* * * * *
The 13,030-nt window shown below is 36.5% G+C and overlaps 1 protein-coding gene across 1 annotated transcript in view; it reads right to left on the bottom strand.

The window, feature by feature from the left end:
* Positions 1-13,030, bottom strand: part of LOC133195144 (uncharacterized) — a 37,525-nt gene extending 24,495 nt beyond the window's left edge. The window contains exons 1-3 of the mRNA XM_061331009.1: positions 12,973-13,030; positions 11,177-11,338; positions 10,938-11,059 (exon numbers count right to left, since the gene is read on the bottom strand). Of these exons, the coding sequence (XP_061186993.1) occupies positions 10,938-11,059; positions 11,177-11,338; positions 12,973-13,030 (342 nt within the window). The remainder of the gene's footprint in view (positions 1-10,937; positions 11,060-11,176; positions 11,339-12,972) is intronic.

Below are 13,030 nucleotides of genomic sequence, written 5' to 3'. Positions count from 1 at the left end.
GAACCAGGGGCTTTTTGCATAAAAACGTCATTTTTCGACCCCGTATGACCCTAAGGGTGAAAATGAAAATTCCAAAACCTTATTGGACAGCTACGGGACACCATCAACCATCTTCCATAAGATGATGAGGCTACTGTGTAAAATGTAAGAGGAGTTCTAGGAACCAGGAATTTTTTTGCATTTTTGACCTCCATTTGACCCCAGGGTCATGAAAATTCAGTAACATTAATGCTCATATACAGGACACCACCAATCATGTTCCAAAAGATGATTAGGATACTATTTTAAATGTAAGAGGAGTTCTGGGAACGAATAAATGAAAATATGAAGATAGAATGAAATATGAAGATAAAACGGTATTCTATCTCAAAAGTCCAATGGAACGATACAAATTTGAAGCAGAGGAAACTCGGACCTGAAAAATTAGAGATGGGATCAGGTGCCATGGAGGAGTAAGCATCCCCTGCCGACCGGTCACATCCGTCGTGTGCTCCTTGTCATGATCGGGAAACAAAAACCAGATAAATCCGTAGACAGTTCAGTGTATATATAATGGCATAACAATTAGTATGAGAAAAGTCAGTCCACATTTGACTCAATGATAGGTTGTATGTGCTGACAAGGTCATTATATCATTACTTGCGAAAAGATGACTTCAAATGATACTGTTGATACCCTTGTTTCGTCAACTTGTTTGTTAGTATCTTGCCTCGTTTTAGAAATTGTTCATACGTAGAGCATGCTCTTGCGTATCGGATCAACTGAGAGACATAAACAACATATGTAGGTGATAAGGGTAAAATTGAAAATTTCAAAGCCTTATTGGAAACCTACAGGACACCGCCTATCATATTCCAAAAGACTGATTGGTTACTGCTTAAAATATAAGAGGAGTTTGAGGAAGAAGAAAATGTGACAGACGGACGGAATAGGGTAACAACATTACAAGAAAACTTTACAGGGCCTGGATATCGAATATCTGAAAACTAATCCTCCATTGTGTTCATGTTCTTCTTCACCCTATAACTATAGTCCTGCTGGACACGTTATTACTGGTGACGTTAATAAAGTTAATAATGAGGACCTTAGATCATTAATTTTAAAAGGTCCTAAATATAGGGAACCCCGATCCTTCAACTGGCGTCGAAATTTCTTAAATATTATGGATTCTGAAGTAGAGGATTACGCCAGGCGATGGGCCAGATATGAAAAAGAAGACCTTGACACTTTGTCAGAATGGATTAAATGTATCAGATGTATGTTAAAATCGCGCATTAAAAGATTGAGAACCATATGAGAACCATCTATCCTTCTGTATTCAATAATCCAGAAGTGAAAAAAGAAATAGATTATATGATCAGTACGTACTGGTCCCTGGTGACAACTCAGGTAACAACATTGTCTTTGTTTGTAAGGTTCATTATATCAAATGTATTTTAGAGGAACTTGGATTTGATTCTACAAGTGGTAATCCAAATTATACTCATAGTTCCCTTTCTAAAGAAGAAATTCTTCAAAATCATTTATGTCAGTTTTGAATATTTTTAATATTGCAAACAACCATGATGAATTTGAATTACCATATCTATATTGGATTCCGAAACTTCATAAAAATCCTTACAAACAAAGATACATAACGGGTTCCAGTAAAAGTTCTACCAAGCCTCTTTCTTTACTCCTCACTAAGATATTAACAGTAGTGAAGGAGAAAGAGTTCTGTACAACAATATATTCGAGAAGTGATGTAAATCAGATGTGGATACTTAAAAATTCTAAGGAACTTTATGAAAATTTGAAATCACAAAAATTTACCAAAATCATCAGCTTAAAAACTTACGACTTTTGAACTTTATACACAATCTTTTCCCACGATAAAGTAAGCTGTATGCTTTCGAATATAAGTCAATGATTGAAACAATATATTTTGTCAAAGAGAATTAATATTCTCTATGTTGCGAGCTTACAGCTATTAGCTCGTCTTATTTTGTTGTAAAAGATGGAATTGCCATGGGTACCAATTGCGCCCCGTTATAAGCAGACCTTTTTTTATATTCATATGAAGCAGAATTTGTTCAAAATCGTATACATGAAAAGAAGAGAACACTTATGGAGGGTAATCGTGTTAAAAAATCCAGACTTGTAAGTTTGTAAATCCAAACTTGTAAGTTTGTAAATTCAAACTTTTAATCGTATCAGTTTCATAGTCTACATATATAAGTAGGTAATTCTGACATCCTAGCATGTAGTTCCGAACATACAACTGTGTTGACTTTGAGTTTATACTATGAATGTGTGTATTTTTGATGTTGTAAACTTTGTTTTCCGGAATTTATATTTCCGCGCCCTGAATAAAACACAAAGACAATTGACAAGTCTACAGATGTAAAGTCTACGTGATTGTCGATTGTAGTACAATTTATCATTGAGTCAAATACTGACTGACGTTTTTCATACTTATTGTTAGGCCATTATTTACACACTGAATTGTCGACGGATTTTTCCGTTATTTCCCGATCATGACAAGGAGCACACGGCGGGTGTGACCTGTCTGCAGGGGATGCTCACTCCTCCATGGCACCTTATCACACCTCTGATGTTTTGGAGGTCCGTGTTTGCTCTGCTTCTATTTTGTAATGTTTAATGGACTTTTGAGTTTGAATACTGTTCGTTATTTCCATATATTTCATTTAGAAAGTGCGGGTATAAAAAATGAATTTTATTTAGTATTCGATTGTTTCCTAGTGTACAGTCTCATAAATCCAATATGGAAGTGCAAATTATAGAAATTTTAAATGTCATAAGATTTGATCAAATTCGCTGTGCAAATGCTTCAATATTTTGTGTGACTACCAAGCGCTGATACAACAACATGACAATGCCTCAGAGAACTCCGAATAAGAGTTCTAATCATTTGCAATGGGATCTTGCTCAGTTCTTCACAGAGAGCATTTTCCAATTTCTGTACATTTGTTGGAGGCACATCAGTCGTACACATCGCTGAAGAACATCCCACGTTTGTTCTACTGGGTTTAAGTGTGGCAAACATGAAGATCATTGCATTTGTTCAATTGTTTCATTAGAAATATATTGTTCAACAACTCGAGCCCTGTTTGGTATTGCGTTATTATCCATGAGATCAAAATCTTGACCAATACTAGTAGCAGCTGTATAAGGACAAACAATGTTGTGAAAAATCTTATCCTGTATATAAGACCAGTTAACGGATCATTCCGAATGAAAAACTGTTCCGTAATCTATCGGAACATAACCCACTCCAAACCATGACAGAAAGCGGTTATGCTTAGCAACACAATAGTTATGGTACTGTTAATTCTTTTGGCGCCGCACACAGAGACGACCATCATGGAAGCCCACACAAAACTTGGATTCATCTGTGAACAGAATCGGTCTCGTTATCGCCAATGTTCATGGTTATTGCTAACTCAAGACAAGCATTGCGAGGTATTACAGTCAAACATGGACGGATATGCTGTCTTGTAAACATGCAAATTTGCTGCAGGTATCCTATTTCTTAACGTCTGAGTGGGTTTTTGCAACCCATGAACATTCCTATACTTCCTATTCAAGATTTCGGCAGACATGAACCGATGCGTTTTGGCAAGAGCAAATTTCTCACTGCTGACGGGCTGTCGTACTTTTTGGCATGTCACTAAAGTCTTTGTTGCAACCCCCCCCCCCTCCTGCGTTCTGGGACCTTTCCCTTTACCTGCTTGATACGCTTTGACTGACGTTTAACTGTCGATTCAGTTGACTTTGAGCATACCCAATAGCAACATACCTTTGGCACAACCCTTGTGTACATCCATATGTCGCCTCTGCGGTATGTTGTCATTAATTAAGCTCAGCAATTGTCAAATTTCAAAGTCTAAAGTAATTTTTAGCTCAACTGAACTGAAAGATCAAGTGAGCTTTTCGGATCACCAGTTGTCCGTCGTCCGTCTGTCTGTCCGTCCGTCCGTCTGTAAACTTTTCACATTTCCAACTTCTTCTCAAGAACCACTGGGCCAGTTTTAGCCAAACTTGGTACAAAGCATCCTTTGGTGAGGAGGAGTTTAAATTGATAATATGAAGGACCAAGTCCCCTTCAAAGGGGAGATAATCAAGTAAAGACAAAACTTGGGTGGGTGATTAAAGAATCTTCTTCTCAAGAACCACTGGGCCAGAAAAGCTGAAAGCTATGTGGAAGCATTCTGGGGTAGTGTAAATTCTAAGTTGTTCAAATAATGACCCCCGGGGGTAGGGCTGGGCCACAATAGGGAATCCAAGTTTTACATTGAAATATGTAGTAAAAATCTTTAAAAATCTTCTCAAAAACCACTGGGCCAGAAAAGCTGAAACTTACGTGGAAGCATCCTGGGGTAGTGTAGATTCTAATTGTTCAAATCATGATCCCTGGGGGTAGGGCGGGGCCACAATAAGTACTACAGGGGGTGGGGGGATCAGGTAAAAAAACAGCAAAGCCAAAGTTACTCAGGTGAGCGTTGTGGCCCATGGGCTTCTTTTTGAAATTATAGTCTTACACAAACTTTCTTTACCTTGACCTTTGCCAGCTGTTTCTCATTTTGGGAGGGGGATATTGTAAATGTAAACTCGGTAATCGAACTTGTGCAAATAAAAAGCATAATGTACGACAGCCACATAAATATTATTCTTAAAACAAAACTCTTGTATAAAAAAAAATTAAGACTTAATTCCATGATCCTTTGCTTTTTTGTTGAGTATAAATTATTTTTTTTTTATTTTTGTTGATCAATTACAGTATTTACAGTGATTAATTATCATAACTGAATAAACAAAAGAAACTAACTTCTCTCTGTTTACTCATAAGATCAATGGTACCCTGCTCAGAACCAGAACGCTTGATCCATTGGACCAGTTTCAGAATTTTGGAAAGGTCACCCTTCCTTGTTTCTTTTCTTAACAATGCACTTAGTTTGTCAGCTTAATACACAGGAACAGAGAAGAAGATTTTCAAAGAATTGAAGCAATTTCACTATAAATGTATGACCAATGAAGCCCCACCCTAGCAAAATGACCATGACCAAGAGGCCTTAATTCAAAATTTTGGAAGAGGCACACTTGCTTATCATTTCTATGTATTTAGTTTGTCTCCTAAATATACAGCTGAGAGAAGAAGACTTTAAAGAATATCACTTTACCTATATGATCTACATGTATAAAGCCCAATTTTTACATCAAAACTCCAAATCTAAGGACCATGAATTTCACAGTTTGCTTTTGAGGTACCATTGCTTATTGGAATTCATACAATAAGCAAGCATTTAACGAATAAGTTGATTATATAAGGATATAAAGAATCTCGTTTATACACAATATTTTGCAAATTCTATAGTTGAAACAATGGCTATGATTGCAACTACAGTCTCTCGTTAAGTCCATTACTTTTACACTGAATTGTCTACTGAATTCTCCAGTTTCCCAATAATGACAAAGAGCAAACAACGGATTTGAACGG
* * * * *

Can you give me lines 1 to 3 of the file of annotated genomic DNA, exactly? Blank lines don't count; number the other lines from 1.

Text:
The 13,030-nt window shown below is 36.5% G+C and overlaps 1 protein-coding gene across 1 annotated transcript in view; it reads right to left on the bottom strand.

The window, feature by feature from the left end:
* Positions 1-13,030, bottom strand: part of LOC133195144 (uncharacterized) — a 37,525-nt gene extending 24,495 nt beyond the window's left edge. The window contains exons 1-3 of the mRNA XM_061331009.1: positions 12,973-13,030; positions 11,177-11,338; positions 10,938-11,059 (exon numbers count right to left, since the gene is read on the bottom strand). Of these exons, the coding sequence (XP_061186993.1) occupies positions 10,938-11,059; positions 11,177-11,338; positions 12,973-13,030 (342 nt within the window). The remainder of the gene's footprint in view (positions 1-10,937; positions 11,060-11,176; positions 11,339-12,972) is intronic.